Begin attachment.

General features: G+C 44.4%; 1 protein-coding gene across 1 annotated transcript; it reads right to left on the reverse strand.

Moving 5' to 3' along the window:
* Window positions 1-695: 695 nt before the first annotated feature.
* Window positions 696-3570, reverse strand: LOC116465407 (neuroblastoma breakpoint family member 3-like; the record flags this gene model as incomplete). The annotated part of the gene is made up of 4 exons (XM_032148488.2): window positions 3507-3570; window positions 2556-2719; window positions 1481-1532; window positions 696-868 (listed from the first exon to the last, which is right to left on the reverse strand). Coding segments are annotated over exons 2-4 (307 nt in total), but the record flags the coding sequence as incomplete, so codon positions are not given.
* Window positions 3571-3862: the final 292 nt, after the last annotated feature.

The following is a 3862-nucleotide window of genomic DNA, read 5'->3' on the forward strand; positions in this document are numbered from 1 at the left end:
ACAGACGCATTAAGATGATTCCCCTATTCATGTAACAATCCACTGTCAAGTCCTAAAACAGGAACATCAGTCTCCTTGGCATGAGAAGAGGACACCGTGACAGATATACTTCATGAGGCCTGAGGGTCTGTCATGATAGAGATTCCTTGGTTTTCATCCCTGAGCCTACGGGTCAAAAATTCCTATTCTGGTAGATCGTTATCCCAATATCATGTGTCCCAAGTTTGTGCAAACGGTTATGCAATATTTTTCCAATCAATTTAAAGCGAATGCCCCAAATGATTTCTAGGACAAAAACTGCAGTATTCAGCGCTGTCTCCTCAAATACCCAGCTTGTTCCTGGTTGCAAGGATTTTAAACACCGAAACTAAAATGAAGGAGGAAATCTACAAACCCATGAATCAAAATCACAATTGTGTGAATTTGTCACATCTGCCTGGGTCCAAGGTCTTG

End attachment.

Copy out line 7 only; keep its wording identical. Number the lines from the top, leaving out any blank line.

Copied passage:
ACAGACGCATTAAGATGATTCCCCTATTCATGTAACAATCCACTGTCAAGTCCTAAAACAGGAACATCAGTCTCCTTGGCATGAGAAGAGGACACCGTGACAGATATACTTCATGAGGCCTGAGGGTCTGTCATGATAGAGATTCCTTGGTTTTCATCCCTGAGCCTACGGGTCAAAAATTCCTATTCTGGTAGATCGTTATCCCAATATCATGTGTCCCAAGTTTGTGCAAACGGTTATGCAATATTTTTCCAATCAATTTAAAGCGAATGCCCCAAATGATTTCTAGGACAAAAACTGCAGTATTCAGCGCTGTCTCCTCAAATACCCAGCTTGTTCCTGGTTGCAAGGATTTTAAACACCGAAACTAAAATGAAGGAGGAAATCTACAAACCCATGAATCAAAATCACAATTGTGTGAATTTGTCACATCTGCCTGGGTCCAAGGTCTTG